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Mitt Romney and Affirmative Action

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By Stephanie Jones

NNPA Columnist

Much was made of what Mitt Romney said and didn’t say during his recent speech to the NAACP’s annual convention in Houston. His boo-evoking swipe at “Obamacare” got most of the coverage, while his failure to address voter ID laws was also widely noted.

But another omission got little play, even though it is a topic of great importance to that audience in particular and the nation as a whole: Affirmative Action. Romney’s avoidance of the topic in his NAACP speech is not surprising because he has rarely mentioned it during his public life. On the few occasions he has spoken about it, he’s done so in vague language. For example, in 2008, he said, “I do support encouraging inclusiveness and diversity, and I encourage the disclosure of the numbers of women and minorities in top positions of companies and government – not to impose a quota but to shine light on the situation.” Not exactly a profile in courage comment, but his tepid expression of support does leave some room for hope.

In an earlier, saner time, support for affirmative action would have been a no-brainer for Romney for two reasons. First, he is a businessman, an established and respected member of a group that tends to support affirmative action. Having learned first-hand that making diversity an integral part of our educational system and workforce strengthens our society while improving their bottom line, many business leaders have joined with the civil rights community to fight off efforts to dismantle affirmative action.

Second, Romney’s own life experiences should help him appreciate a fundamental goal of affirmative action: to expand opportunities to talented, deserving people who might otherwise not have the chance to succeed and thrive. Although he never lacked for opportunity, Romney took full advantage of the oldest form of affirmative action we have in this country – the kind enjoyed without shame or apology by wealthy, well-connected White men. In fact, he was able to launch the very enterprise that he now claims makes him qualified to sit in the Oval Office – Bain Capital – because someone took a chance on him.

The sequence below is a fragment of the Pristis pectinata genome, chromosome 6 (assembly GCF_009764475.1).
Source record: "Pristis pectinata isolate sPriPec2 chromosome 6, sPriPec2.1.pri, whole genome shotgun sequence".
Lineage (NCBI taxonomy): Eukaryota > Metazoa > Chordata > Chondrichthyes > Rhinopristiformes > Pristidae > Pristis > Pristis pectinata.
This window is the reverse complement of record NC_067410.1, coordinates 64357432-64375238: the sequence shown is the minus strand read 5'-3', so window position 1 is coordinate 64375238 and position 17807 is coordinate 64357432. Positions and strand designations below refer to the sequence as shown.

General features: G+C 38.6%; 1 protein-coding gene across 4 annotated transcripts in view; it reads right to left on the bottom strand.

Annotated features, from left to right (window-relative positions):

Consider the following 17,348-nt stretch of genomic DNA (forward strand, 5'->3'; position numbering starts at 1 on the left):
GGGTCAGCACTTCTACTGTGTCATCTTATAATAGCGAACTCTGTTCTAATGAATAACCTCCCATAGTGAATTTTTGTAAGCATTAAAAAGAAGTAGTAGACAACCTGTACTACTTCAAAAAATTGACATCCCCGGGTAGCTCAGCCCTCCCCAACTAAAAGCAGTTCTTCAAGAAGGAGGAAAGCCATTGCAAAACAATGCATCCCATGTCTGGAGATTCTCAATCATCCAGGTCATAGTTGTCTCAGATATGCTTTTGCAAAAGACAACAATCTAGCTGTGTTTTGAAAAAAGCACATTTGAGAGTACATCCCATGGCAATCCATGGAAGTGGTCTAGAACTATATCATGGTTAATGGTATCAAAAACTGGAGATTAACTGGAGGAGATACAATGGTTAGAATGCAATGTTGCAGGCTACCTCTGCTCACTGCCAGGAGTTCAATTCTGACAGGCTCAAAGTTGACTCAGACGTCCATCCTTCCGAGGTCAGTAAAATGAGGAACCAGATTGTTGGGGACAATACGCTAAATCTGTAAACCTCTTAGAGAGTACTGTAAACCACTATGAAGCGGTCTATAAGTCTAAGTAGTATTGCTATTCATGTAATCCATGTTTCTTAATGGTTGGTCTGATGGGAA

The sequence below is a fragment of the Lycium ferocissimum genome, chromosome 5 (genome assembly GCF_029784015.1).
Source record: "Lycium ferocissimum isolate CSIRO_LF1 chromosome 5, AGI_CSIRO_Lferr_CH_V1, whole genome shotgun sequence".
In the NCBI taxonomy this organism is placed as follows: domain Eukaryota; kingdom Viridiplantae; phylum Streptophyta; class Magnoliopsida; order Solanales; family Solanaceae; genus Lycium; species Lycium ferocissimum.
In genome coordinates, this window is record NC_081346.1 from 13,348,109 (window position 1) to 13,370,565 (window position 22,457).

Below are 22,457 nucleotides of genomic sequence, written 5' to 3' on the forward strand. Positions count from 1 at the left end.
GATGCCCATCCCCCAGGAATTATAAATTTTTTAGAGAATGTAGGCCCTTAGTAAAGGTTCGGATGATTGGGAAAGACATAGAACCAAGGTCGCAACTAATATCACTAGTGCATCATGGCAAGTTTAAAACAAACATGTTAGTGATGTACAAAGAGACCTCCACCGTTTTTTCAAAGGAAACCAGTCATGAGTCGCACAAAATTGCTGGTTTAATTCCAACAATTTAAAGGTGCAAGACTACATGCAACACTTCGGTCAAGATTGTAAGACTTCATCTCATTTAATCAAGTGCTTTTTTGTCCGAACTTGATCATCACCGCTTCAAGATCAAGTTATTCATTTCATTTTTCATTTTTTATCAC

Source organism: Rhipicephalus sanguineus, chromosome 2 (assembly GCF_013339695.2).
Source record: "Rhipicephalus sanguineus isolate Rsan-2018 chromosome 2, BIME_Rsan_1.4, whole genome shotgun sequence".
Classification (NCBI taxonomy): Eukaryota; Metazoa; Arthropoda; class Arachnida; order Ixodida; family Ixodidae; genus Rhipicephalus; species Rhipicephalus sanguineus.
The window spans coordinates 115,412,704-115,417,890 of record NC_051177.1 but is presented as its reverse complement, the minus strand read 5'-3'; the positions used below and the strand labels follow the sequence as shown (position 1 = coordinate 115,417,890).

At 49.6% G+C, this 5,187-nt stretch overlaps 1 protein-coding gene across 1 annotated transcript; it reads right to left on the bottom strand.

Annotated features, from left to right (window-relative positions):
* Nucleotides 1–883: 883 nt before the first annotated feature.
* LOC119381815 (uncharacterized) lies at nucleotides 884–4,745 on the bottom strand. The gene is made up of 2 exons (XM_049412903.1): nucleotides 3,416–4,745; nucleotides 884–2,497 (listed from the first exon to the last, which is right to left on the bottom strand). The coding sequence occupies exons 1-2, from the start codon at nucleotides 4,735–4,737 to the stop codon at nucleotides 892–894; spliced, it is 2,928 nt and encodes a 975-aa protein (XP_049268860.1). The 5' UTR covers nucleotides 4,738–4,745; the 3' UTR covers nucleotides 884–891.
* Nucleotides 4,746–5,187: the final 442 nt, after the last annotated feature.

“We put Mitt in charge,” Patrick Graham, Romney’s mentor at Bain & Co., recently told the Washington Post. “He’s an outstanding guy. He’s a leader. He didn’t have any financial expertise, by the way. But we just wanted to give him a bigger challenge.”

Unfortunately, Romney doesn’t seem to have reached back to extend such opportunities to minorities and women in his business and government career. For example, he was accused of running a “White boys club” after it was revealed during his 1994 Senate campaign that Bain Capital had no Black or Latino employees. And, just six months after becoming governor of Massachusetts in 2003, Romney quietly gutted the state’s longstanding affirmative action program in what the former deputy director of the state affirmative action office called “a cloaked and unilateral move that eradicated years and years of civil rights advances and history.”

Romney needs to reconcile this record with his stated support for diversity and inclusion. And, given his record, he should explain just how affirmative action would fare in a Romney administration. Does he understand that, although we’ve made progress, the American playing field is still not level and that government and the private sector must continue to take affirmative steps to foster the diversity and inclusiveness he claims to seek? Would he actively support and enforce opportunities for minorities and women like his fellow business leaders have called on previous administrations to do?

Or, would he appoint judges like Chief Justice John G. Roberts, Jr., who professes support for racial diversity but bizarrely insists that it’s unconstitutional to consider race when trying to achieve it? Would a Romney presidency give us more Supreme Court justices like the Clarence Thomas, who owes virtually every professional success in his life to affirmative action but is now hell-bent on wiping it out for everyone else?

These are important questions that must be answered; Romney is now the standard bearer of a party overrun by ideologues who – loudly and in increasingly nasty and divisive language – slam diversity and inclusiveness as insidious attempts to catapult unqualified minorities and women past deserving but victimized White men. Romney’s continued silence in the midst of such wrongheaded and cynical accusations could lead some to believe that he agrees with them – especially given how little he has actually done to diversify his own space when he had the chance. Mitt Romney says he supports diversity and inclusiveness. It’s time for him to tell us just how he would bring them to pass in today’s America.